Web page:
A historic trail in the City of Manila yields historic places such as churches and cemeteries, Paco included in the lists among the best. If one looks at the historic, the grandiose and the vulgar, Paco cemetery is the place to see. Nestled in the heart of Manila, near its historic thoroughfares, Paco Cemetery that is today is flamboyant compared to its past. Though this is where the Philippine National Hero, Dr. Jose Rizal was buried for 16 solemn years and also, the solemn final resting place of the esteemed three friars, GOMBURZA; today, Paco cemetery is all but a prime venue for princely weddings, debuts, concerts and pre-nuptial photo-shoots.
Gone were the epitaphs of the forgotten people buried here, its crypt are still sealed and save for the grave of Dr. Jose Rizal and the cross indicating the marker of the grave of the three priests who revolted against Spain. The crypts are maintained but its gaudy and morbid state symbolizes how easy Filipinos forget the past and wanting to speed up to the future. This is the only cemetery that the inscriptions and the epitaphs are a pain to read and had failed to many to be immortalized.
As I walked through in its circular paths in a rotund alley of crypts, I kept asking who gets in there and what year. I lost touch with my history and my legacy as I sort my present-day experience to those buried here. As cemeteries are permanent marker of human’s existence on earth, the Paco cemetery idly is one best kept in its history. No names on the crypt, no year, no circumstance, no flower or wreaths, sadly too, no candles to light and pray.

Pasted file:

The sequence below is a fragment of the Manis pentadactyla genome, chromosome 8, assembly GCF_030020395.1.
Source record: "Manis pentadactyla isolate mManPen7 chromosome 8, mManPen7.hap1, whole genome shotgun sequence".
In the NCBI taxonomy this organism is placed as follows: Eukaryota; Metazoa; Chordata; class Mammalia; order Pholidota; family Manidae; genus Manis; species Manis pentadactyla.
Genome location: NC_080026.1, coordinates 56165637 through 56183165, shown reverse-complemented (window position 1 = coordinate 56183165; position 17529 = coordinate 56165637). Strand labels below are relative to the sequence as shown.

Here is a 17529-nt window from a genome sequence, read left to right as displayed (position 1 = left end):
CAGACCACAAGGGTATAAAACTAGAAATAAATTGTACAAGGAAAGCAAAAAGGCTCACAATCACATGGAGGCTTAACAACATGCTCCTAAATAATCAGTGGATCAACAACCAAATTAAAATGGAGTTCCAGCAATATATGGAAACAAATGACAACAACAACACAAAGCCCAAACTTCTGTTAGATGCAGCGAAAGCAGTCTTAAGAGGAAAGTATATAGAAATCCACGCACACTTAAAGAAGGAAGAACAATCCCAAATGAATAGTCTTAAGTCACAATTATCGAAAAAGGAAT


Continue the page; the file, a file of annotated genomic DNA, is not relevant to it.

Walked I did in deep reflection; I saw an entourage of affluent families celebrating a grand wedding. The Paco Church which is inside the cemetery is abuzz with the merrymaking yet they have not gone to where I had been, just around the outer circumferential pathways, Philippine history’s personalities rest peacefully or ironically? I simply could not help but asked one of the guests if she knew who were entered here at the Paco cemetery, among Philippines’ celebrated martyrs. She wryly replied she has no idea and she is hurriedly joined the rest in the wedding entourage.
While studying Foreign Service at nearby Lyceum University of the Philippines in Intramuros, I came many times to this very cemetery to see a night of classical music dubbed as “Paco Park Presents”. Most of my classical pianist friends performed here and we celebrated the conquests of Rachmaninoff, Mozart, and other classical greats to entertain a Filipino audience. Little did I know about its historical significance until I came in pensively, reflecting how Dr. Jose Rizal has sacrificed so much for a young democracy, a nation of ironies, the Philippines.
The experience I have had traversing the annals of history from where I live today is enriching and humbling. I say it is for the sole reason that the gains of the past, as long as it is echoed today, will forever holds the key to the liberation of society in decay. I have lived it through which I reflect and pray that someday, as the great story we used to read and act in plays, will usher us the liberty we seek to eternity.